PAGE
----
You know the Matt Nathanson song, ‘Headphones’?  He sings, “Ain’t too proud to swim or drown… Ain’t too proud to sink or see it through.”  Well, if you dropped the “ain’t” this would perfectly describe me.  I am terrified of failure.

At 15 years and 9 months, I took Driver’s Ed and then got my Learner’s Permit.  The thing is, the number of mistakes someone can make while driving are astronomical.  It could be something as small as not signaling when changing lanes, or the mistake could result in someone’s death.  To make things worse, the risk of vehicle crashes is highest among 16-19 year olds.  Rather than risk causing one of these accidents, or ending up with a ticket, or even getting a dirty look or mean gesture, I postponed driving.  I avoided driving so thoroughly that my Learner’s Permit expired after a year of inactivity and I had to start all over.

There is a strong similarity between my driving reluctance and the delayed departure from my childhood home.  Taking the appropriate precautions (mainly in regards to budgeting) I could gain the freedom of living on my own, but there is the chance things wouldn’t go smoothly, so I waited to move until I felt more comfortable financially: When I thought I would have a higher chance of success.

SafeThe problem is, I doubt I will be more comfortable financially until I am in my 30s.  I had the great fortune to attend a fantastic College, studying abroad in two foreign countries over the course of a year, and then complete a Master’s degree in Environmental Resource Policy.  The result is astronomical student loans which demand almost half of my take-home pay each month.  This will continue until I am 35 (although, hopefully the proportion between the loan payment and my paycheck will decrease as time goes on).  When I justify living at home, I reference these loans, but the truth is, moving out would be less comfortable than staying at home.

Well, I’ve made the commitment to get out of my comfort zone in order to progress in my life.  I am going to spend the next several months organizing my finances and by next year, I will be launched.

Life Changing


Yesterday, the news was all about a huge lottery jackpot that could change a lucky person’s (or several people’s) life overnight.  Of course I got caught up in the hype and bought several tickets.  I mean, who wouldn’t want to go to bed one night and wake up the next morning with no more financial worries?  Everyone who spoke of the lottery mused about what they’d do if they suddenly had millions of dollars, I, too, couldn’t help but imagine what I would do with a huge windfall.  I would pay off all of my family’s debt, buy a nicer car, travel extensively, force mom and dad to put solar panels on the roof, donate generously, quit my job and spend my newly acquired time exercising, practicing guitar, or writing… Regrettably, I did not win, but I did strike a jackpot.  I realized that most of my post lottery dreams are entirely achievable right now.  Granted, I still have debt and I have to keep my job, but those two things aren’t really standing in the way of my happiness, I can still do all the things I want to if I stop wasting my time and money.  I didn’t win the lottery last night, but I did wake up today to an entirely different life thanks to nothing more than a change in mindset.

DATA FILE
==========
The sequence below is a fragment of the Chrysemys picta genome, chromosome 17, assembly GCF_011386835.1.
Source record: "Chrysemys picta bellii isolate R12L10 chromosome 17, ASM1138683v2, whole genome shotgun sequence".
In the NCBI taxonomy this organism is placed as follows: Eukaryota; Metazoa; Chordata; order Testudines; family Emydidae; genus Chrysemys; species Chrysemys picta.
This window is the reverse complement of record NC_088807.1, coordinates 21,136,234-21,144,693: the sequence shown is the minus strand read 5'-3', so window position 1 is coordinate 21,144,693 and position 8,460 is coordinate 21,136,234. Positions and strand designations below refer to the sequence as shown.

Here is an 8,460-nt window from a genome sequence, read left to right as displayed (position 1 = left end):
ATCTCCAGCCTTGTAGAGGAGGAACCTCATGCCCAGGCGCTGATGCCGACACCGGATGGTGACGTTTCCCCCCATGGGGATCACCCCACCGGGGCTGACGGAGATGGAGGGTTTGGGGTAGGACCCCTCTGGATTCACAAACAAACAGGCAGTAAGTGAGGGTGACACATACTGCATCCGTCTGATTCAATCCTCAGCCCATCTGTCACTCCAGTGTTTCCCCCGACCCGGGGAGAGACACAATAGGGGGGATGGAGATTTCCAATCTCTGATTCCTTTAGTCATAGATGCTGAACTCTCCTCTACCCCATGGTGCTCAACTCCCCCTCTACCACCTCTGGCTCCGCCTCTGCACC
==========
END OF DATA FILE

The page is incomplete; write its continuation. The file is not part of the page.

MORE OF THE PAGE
Yesterday, my life involved driving two hours a day, going to work (doing an unfulfilling job), spending all of my free time escaping reality through computer games and books, and then complaining to anyone who would listen that I was unhappy with my life.

Yesterday is no more.

Today, I have a new outlook on life.  I am going to do things that make me feel fulfilled and happy.  I am going to figure out what I want from life and work towards it.  This post is my first step.  I want to engage my creativity, I want to write, so I am.  I am going to stop escaping the life I have right now and start working towards the life I want tomorrow.  Maybe one day I’ll wake up and find that my life has changed again and my work has paid off.

I bet you have a list of things you would love to be doing someday, a few of which probably don’t require winning the lottery.  Join me in reprioritizing so we can make “someday” today.